John Norden (1548-1625?) was apparently both a topographer and a religious writer. See A.W. Pollard, 'The Unity of John Norden, surveyor and religious writer', The Library, 4th Ser., VII (1927), 233-52. I take the remarks here to be more than specifically linguistic.
From The Labyrinth of Mans Life, or Vertues Delight and Enuies Opposite (1614), sig. A3V:
Chawcer, Gowre, the bishop of dunkell,
In ages farre remote were eloquent:
Now Sidney, Spencer, others moe excell,
And are in latter times more excellent,
To antique Lauriats paralell
But matters of great admiration
In Moderne Poesies are wordes estrang'd
Inuention of hid speculation,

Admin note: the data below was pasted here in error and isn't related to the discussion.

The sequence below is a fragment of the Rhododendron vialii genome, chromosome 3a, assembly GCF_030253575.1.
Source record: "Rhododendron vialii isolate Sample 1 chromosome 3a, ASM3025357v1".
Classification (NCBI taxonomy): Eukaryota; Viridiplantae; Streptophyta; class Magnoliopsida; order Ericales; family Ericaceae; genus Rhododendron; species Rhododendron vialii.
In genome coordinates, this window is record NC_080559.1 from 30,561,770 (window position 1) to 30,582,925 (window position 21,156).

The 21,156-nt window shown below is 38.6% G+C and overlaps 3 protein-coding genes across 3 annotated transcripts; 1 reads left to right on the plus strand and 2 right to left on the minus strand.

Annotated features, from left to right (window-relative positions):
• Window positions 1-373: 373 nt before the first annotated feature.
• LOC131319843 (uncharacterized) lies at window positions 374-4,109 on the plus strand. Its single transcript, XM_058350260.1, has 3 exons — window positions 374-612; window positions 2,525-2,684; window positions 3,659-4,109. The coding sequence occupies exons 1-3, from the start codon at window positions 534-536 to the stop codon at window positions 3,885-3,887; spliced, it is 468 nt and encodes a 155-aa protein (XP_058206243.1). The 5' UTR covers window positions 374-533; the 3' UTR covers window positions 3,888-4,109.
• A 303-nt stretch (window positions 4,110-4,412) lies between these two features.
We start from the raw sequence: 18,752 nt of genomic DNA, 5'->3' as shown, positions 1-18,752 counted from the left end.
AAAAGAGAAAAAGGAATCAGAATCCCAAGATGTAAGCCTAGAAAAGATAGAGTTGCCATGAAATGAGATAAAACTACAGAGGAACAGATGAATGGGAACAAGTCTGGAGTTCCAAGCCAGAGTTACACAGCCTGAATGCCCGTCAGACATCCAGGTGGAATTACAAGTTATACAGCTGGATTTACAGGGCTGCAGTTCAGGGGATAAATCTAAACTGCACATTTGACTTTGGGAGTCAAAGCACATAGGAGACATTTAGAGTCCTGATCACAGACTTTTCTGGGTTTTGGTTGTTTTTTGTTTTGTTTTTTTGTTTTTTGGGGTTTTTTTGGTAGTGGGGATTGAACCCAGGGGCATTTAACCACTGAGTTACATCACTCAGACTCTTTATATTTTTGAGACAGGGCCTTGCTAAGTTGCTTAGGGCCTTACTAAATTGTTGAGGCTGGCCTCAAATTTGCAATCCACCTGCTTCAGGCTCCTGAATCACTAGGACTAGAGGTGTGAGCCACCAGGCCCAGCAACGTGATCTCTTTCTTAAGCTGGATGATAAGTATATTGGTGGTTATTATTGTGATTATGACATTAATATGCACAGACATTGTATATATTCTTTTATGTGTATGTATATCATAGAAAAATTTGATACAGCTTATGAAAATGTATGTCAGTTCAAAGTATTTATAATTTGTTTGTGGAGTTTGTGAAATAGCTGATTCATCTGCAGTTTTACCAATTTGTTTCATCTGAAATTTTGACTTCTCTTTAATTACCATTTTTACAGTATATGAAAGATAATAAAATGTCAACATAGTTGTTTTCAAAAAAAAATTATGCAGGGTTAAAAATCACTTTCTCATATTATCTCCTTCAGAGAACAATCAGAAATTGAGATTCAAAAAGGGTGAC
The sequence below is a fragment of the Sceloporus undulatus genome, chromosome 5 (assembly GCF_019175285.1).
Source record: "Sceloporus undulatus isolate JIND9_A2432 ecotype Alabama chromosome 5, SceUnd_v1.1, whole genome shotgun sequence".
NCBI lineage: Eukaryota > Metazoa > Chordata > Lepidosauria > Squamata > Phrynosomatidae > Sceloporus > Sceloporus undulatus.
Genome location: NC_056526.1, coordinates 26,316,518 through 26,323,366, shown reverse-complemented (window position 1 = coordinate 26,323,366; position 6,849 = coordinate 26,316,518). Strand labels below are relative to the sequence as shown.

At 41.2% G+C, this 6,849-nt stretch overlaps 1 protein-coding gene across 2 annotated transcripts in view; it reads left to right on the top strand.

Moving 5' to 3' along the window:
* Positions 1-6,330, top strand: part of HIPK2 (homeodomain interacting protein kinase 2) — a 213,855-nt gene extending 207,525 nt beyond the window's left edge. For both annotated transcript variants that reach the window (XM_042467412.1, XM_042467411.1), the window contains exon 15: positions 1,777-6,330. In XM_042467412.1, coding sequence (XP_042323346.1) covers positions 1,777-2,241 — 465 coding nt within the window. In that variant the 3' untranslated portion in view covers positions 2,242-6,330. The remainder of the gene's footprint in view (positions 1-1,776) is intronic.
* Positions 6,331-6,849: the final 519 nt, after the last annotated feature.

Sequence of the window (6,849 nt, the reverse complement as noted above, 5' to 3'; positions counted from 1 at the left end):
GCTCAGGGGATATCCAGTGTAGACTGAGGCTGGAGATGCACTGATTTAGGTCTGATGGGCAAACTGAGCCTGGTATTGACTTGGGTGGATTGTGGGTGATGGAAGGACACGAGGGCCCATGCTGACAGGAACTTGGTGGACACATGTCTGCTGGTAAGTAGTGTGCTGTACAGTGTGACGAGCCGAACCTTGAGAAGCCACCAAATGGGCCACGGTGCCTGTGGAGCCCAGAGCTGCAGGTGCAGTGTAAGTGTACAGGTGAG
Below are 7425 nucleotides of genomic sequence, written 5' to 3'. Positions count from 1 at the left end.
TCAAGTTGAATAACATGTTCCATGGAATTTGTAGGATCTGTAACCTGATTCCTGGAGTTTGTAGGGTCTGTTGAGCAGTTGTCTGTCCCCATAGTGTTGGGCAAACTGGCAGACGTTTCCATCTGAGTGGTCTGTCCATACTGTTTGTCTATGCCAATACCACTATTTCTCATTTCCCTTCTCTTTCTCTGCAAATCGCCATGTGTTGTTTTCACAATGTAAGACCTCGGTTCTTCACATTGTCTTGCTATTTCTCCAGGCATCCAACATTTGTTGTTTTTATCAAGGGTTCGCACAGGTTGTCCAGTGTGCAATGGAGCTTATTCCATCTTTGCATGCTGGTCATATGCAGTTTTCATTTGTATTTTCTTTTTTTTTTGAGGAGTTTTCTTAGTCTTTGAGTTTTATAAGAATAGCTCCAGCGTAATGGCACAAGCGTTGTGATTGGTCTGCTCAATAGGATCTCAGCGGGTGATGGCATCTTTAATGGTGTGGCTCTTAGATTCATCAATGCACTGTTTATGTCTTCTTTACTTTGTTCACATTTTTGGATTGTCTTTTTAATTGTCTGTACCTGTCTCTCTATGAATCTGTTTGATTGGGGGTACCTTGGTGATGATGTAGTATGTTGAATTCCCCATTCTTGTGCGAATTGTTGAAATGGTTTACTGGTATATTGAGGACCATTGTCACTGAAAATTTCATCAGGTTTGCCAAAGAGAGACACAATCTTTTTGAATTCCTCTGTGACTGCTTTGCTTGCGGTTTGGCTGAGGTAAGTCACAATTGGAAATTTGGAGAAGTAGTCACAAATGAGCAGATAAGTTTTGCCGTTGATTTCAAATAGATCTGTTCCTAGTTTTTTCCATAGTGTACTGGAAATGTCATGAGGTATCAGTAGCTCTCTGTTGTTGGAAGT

The scope whereof hardly conceiu'd as it is rang'd
But by a Comentation.
Who readeth Chaucer as a moderne man,
Not looking back into the time he wrote,
Will hardly his ambiguous phrases scan,
Which in that time were vulgar, well I wote,
Yet we run back where he began.
And all our praised Poems are beset,
With Chaucers wordes and Phrases ancient:
Which these our moderne ages quite forget
Yet in their Poems, far more Eloquent,
Not yet from Gowre or Chaucer fett.